Scroll to read more


Lightning Network is growing in popularity and many believe it is the answer to bitcoin scalability. In order to understand Lightning Network more, I recently set out to build and run a lightning node from scratch on my spare Linux machine.

To start, I downloaded the source code from github. I had some local environment issues to fix such as installing Go and a series of other dependencies. I saw the docker distribution and tried that rather than worry about my local environment.

Unfortunately I had issues with docker that proved even more difficult so I went back to configuring my local environment, setting environment variables, configuration files in ̃̃ /.lnd/, admin.macaroon, etc.

Rather than download the entire blockchain, I configured LND to use neutrino. Finally got it working and ran ./lnd from the command line. Opened another terminal.

Then I used lncli to set up a wallet and generate a bitcoin receive address. Deposited some bitcoin to the node. Spent some time studying the various endpoints that could be called with lncli and the API signatures. Tested out a bunch of lncli commands to get a feeling for interacting with the node endpoints.

I decided to open an initial channel of 200,000 sats. I picked a well-connected and well-known node to open a channel with, fulmo.org. I noticed there was an option in the command to open a new channel which allowed for pushing a balance to the remote node.

how to build your own lightning node with lightning network
how to build your own lightning node with lightning network daemon (lnd) 7

I decided to retain 100,000 in local balance and push 100,000 to the remote node. I thought this would be a good idea to start out with some inbound capacity but I soon after learned this was a mistake. (When the channel is closed, that amount will go to the remote node. A small cost for a big education…)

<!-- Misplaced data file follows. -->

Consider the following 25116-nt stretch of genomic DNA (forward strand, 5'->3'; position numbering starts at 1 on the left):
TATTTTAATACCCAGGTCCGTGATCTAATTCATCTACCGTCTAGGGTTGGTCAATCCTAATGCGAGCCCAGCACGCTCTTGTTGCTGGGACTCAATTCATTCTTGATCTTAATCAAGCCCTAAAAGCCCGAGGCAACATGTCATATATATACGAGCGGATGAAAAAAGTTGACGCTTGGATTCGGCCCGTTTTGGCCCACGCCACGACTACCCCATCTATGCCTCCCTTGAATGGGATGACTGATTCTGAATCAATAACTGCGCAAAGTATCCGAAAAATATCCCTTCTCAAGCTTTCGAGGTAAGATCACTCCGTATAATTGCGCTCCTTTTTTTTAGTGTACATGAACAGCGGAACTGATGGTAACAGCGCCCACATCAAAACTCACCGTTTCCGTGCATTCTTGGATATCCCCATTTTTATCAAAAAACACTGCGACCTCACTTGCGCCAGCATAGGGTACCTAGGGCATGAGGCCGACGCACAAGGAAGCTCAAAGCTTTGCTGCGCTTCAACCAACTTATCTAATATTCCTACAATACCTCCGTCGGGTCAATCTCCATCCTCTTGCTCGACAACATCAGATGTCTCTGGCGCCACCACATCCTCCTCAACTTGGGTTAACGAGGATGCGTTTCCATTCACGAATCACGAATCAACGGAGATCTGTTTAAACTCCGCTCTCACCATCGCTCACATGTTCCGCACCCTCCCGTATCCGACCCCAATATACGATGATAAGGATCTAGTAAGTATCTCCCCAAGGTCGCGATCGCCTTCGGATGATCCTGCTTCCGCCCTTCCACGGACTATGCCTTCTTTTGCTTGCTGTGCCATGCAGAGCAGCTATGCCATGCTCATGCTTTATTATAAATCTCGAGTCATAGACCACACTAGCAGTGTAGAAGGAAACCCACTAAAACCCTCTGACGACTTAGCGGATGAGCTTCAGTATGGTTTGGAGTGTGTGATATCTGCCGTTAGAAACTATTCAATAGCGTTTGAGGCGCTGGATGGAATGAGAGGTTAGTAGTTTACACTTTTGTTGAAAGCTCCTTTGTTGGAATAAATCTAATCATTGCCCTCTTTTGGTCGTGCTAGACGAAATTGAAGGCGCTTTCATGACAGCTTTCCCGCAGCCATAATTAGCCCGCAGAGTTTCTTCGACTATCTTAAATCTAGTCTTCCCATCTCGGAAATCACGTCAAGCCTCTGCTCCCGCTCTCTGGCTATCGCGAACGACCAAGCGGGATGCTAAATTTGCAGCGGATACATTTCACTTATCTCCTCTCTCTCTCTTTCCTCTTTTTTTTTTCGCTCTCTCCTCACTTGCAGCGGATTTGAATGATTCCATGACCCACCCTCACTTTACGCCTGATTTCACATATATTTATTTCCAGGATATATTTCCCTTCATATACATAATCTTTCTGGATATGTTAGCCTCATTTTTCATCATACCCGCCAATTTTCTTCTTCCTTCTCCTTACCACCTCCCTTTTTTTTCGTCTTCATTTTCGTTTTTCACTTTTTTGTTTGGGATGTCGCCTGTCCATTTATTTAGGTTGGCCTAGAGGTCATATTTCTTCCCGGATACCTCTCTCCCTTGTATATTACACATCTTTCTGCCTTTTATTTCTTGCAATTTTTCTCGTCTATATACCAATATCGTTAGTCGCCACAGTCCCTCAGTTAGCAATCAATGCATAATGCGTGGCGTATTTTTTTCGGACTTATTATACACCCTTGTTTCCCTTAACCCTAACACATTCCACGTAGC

Once this channel was open, after a few hours I decided to search the internet for my node. I googled the public key of my node and found a result on 1ML. I went through the process to claim my node. This process involved opening a channel in a specific amount to 1ML. This would be my node’s second channel of 278,171 sats.

1655918461 291 how to build your own lightning node with lightning network

My lightning node 1ML profile page:

With two channels open, it was time to test sending and receiving some payments.

1655918462 972 how to build your own lightning node with lightning network
1655918462 354 how to build your own lightning node with lightning network
how to build your own lightning node with lightning network daemon (lnd) 8

While doing some additional research I heard about RTL, a front-end to the same functionality available through lncli. After resolving a number of nodejs dependencies (including gratuitous use of the ‘–force’ modifier), and setting few configuration flags, I got RTL running and navigated to localhost:3000

1655918463 627 how to build your own lightning node with lightning network
1655918463 310 how to build your own lightning node with lightning network

RTL dashboard for LND node 030f59c7ce0a35969c11

I used the RTL interface to update the fee policy on my channels to 0 mSat base (as suggested by lightning researcher René Pickhardt), 1 mSat fee rate

Observations so far:

  • Payments over 70,000 sats consistently cannot find a route
  • Payments between 20,000 and 50,000 sats work most of the time but not always
  • In the typical case payments have 4-5 hops
  • In the worst cases there are 15 hops or no route at all
  • No receive routes found for Blue Wallet or LNTXBOT invoices
  • Gossip messages are being broadcast

Next steps:

  • Increase capacity to 0.1 BTC (10 well-connected channels 0.01 BTC each)
  • Retest sending 100,000+ sat payments
  • Retest receiving in any amount

My take-away is this:

Lightning Network circa 2022 reminds me of the 1995-1999 era web. It’s fun, it’s confusing. It sort of works, well enough that everyone sees massive potential. It feels inevitable, like it is only a matter of time until this is everywhere.

In the meantime, there is much work to do. What a time to be alive!

About the author

Joe Davison is a former Engineering, Product and Program leader at Google and Apple with 20+ years of experience scaling foundational internet services and software development organizations.

Follow Joe on Twitter: